I grew up obeying rules and secretly (secret from myself, that is) thinking I was better than other people. At nineteen, as I was beginning a slide into depression, but didn’t know it, I was “called” into my bedroom by what I was hoping/afraid might be God. I told Him I wanted to be like the Christians in the Bible. God told me through the Bible that those who are forgiven little, love little. But, those who are forgiven much, love much. I thought I had little to be forgiven of so I told God I wanted to be forgiven of much and I thought it might be fun to sin. God impressed on my spirit, “You’re a sinner!” He wasn’t talking about your everyday church-going sinner that we all are. He meant I was vile, evil and depraved. I replied, “No, I’m not!” He said again, “You’re a sinner!” I said again, “No, I’m not!”

Then God did the kindest, most loving thing He could do for me: He “blessed” me with mental illness (that would not be correctly treated for ten years). The mental illness caused indescribable psychic pain, anguish, regret, and shame. My emotions left me (but I didn’t know it) causing me to feel like I hadn’t really talked to anyone for ten years; I literally felt alone for all of those years. And, my Pride was assaulted: I was in and out of mental hospitals, I was humiliated because I lost many jobs, I could not do some of the simplest of things (like count money), and I despised being labeled mentally ill and a failure.

Why did I call it God’s “blessing?” because that was the only way for my Pride to fall. I came to realize I was vile, evil and depraved; just like God had told me. God called me again after ten years and I grudgingly accepted Him. And God began the continuous work of changing me so that eventually I will have the beautiful loving character of His Only Begotten Son, Jesus.

But bringing me to Jesus wasn’t the only value of the pain. God allowed that pain to go deep within to allow me to care deeply about the hurts of others; to be able to empathize with others, and let others in pain know I that have hurt deeply as well. I use the pain God gave me every day in my job, as I walk alongside those dealing with mental illness. (And, I also use the pain to understand others who have experienced pain, such as my children, who were traumatized before we adopted them).

I wouldn’t wish mental illness on anyone. I wish I could have learned without the pain. But God used the pain to win me to Himself and change me; and help me to care about, and be willing and able to serve, others.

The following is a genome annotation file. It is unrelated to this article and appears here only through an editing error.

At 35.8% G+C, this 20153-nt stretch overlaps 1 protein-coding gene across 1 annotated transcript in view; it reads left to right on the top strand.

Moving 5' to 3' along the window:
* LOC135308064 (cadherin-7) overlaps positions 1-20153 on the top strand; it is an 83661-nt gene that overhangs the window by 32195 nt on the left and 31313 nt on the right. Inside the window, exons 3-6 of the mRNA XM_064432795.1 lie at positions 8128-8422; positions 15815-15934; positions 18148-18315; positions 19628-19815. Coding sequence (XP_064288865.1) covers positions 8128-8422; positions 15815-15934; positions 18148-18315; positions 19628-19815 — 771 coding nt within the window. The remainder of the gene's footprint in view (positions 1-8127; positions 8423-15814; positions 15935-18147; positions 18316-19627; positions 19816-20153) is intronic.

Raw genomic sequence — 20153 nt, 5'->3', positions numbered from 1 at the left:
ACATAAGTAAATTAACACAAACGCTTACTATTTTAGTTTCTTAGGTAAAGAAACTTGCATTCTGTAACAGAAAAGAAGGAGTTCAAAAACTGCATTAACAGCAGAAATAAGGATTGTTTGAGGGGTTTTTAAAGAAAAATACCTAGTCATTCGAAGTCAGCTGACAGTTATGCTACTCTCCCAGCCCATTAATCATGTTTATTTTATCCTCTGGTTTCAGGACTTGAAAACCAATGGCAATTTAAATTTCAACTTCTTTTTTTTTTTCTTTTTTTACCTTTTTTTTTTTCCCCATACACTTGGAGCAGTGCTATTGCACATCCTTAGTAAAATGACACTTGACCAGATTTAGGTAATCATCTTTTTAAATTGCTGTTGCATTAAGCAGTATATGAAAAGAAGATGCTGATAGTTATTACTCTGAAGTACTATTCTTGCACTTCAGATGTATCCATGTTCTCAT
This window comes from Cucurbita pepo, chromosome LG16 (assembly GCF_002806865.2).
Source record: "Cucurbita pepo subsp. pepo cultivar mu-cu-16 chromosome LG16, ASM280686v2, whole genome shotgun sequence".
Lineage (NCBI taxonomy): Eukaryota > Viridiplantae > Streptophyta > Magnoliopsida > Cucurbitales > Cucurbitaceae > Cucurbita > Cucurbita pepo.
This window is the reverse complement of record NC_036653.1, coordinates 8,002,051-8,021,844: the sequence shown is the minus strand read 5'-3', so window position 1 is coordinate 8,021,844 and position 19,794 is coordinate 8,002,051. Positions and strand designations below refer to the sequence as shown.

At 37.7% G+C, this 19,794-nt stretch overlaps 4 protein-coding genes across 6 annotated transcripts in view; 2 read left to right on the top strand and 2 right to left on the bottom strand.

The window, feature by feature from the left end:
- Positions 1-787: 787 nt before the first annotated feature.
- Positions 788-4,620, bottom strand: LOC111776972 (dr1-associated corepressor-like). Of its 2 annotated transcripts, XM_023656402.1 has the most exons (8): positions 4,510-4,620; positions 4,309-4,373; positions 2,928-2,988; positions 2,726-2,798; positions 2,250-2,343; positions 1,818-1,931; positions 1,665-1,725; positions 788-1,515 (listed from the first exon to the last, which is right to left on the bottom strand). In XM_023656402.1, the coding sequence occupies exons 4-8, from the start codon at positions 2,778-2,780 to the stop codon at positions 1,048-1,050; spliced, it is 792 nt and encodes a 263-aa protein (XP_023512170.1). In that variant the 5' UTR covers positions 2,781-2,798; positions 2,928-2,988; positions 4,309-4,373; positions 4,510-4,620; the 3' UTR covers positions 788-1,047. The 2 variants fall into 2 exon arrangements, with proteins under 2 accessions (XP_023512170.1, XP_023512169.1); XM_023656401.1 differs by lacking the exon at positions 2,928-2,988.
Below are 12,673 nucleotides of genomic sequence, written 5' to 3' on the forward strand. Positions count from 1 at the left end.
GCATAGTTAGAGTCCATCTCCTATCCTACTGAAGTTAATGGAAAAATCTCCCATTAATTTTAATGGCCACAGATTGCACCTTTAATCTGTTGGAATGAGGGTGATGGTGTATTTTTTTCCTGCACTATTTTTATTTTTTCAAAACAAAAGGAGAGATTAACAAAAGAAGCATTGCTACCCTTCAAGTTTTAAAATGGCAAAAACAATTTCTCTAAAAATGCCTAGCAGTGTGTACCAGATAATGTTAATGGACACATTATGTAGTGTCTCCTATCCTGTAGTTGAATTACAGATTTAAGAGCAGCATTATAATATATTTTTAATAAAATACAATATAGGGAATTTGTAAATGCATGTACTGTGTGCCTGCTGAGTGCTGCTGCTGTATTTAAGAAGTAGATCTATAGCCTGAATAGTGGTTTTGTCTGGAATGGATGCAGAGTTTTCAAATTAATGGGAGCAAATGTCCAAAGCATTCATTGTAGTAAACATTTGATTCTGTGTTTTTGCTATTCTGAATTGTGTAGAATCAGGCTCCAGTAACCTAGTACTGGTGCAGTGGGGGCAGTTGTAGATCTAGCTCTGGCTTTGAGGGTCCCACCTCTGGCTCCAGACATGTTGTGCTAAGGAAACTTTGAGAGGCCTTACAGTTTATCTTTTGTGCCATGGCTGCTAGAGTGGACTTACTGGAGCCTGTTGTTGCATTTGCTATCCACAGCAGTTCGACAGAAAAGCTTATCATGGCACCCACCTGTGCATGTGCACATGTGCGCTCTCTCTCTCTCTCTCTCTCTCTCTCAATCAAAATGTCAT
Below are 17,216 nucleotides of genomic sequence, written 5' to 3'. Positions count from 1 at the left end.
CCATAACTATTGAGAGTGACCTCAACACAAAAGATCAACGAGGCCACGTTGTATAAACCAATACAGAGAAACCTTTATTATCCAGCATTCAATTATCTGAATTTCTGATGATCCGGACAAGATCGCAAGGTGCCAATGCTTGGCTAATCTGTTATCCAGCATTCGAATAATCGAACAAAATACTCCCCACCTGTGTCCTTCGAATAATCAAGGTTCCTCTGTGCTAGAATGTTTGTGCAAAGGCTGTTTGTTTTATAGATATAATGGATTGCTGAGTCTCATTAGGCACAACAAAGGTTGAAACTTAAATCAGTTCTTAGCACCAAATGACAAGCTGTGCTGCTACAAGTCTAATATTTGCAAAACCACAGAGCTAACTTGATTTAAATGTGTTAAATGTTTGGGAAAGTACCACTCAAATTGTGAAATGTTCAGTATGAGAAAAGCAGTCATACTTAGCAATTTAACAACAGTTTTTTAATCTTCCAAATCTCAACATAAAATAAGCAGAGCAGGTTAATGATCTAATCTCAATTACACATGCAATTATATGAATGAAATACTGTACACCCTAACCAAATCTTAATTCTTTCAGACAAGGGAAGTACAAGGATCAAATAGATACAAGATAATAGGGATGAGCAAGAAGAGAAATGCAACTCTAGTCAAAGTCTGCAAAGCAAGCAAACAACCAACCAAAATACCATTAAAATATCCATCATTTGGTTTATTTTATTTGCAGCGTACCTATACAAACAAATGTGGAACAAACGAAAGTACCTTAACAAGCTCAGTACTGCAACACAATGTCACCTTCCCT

And for that I will forever be grateful.

If your eye is good your whole body will be filled with light

Jesus said that the eye was the lamp of the body.  If your eye is good your whole body will be filled with light.  But if your eye is bad, your whole body will be filled with darkness.  And, if the light within you is darkness, how terribly dark that darkness (see Matthew 6:23).

What I see comes from the outside world.  How I see, comes from me.  Facts, (according to the book Crucial Conversations) are neutral.  It is the story I tell myself about the facts that creates meaning to me.  I then believe that the story I have created from myself is true and project that meaning onto the facts.

What if I see evil in other people?  If I condemn someone else, I have condemned myself first.  Because, when I see the facts of what someone is doing, I look back when I did the same or similar things, condemn what I did, judge myself and then project that condemnation and judgement on the other person (see Matthew chapter 7).

What if my eye is good?  To the pure all things are pure (see Titus 1:15).  When my eyes are good, I see evil as satan’s influence on someone who was created by and is loved by God.  I condemn the evil, not the person.  My struggle is not against flesh and blood (see Ephesians 6:12).  My struggle is against satan and his influence.  (Thank God, Jesus has already won our victory through His offering of Himself to God as our condemned substitute (see 1 Corinthians 15:17 ).

What if the light within me is darkness?  If I condemn what is actually good as being evil, then I close the door of my mind to the possibility of ever understanding good.  And I won’t know what is good until I say, as Jesus stated, “Blessed is He who comes in the Name of the Lord!” (see Matthew 23:39) That is, until I welcome Jesus as the definition and the standard of the goodness of God, as God in the flesh.